This is a case study to show you how to use the information we have explained in the previous section Understanding Support Needs in Schools, please read this section first.
This and the other case studies show how sometimes small things, both in school and out of school can make a difference. The children in these three case studies are fictional, but the substance of their stories and challenges come from real examples shared by parents.
We have tried to keep these relatively brief, to show the process without going into too much detail that might not be relevant to your child.
Case Study 1 - A child with profound disabilities in a wheelchair at a special school (CVI Classification 1)
Isabelle is a profoundly disabled girl aged 12 in a special school. Isabelle has poor visual acuity and is registered blind. Isabelle also has a lower visual field impairment, simultanagnosia and optic ataxia to a severe level (Balint Syndrome), but these are not understood by the people working with her. Isabelle is in a wheelchair and is unable to communicate other than wailing or crying when she is distressed. Isabelle relies on other people for all her personal care needs.
Isabelle's mother writes:
Isabelle has the biggest personally, how can people not see that? I just believe she has more to offer, but no one seems to know how to connect with her. Last week I went into school to drop off some medications and saw her just sitting on her own in her chair, someone saw me and said she's only been there for a few seconds whilst another child was attended to. I had to believe them, but I've been feeling really uneasy ever since. Maybe it was the push I needed to do something as I've never been convinced she was happy ay school.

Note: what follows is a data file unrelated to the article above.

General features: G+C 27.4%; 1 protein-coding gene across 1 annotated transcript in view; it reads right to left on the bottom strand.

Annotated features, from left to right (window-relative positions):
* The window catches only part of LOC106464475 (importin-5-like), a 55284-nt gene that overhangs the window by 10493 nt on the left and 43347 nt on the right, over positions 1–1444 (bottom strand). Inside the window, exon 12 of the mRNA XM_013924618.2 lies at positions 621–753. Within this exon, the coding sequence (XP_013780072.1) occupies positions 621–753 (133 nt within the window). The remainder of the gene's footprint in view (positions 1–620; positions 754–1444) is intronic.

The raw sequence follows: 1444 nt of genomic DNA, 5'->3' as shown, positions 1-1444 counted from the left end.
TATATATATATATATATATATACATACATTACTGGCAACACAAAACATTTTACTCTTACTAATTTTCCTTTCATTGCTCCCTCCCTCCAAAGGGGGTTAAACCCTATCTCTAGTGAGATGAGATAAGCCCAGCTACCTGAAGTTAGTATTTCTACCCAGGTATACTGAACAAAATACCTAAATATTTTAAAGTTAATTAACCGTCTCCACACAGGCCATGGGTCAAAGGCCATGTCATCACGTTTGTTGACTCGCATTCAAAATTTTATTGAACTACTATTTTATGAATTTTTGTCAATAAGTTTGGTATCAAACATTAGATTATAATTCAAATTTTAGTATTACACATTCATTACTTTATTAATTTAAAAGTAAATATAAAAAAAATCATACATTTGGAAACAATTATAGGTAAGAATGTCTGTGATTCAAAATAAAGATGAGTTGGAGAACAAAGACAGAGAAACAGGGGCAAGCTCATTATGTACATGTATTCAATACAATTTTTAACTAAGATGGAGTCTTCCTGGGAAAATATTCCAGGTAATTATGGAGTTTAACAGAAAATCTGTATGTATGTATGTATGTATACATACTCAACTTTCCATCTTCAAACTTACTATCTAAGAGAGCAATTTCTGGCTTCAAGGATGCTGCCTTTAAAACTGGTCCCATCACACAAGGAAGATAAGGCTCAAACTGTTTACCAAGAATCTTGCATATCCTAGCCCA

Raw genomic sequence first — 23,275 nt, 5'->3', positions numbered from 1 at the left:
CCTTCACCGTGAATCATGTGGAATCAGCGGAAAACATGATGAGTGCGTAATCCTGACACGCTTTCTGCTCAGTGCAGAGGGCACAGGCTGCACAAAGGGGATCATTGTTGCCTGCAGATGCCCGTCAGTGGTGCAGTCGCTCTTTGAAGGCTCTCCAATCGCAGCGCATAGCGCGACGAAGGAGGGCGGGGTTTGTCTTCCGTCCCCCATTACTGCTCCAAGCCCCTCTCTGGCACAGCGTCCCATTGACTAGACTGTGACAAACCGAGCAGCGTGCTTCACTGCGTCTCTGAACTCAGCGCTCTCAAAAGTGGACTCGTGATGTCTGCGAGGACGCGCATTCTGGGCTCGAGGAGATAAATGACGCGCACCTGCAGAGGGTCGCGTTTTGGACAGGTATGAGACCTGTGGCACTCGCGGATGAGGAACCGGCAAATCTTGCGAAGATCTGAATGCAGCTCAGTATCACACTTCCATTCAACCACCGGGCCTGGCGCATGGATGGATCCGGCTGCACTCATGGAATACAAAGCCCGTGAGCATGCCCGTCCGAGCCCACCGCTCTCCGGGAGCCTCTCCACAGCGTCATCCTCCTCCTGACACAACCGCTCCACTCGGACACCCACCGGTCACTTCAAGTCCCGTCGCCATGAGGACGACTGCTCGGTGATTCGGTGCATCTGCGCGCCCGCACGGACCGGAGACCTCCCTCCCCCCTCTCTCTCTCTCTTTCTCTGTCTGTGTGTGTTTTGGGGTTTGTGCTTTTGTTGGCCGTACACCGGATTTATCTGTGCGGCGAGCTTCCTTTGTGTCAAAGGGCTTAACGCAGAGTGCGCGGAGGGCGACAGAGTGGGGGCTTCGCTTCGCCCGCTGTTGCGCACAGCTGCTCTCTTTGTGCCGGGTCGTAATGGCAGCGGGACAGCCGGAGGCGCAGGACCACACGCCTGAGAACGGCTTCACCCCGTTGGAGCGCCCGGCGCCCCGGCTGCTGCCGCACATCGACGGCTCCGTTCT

People treat her like she's blind, and I know technically she's registered blind, but that doesn't mean that the vision she has is useless. The problem is that people think they need to make everything giant, whereas at home I have seen her enjoying tracking much smaller things. She especially likes my little finger puppets, when I make them dance to nursery rhymes. The class in school is busy and hectic - I sound awful saying this because the children are complex, but all the noise of constant screams and yelps and cries, with teachers and staff having to talk over everyone is hard even for me to tolerate. The walls are covered in dozens and dozens of different projects. I feel like I am not allowed to ask questions or challenge what they are doing, but Isabelle can't do it for herself, and I just know that she has more to offer, and suspect she is bored a lot of the time.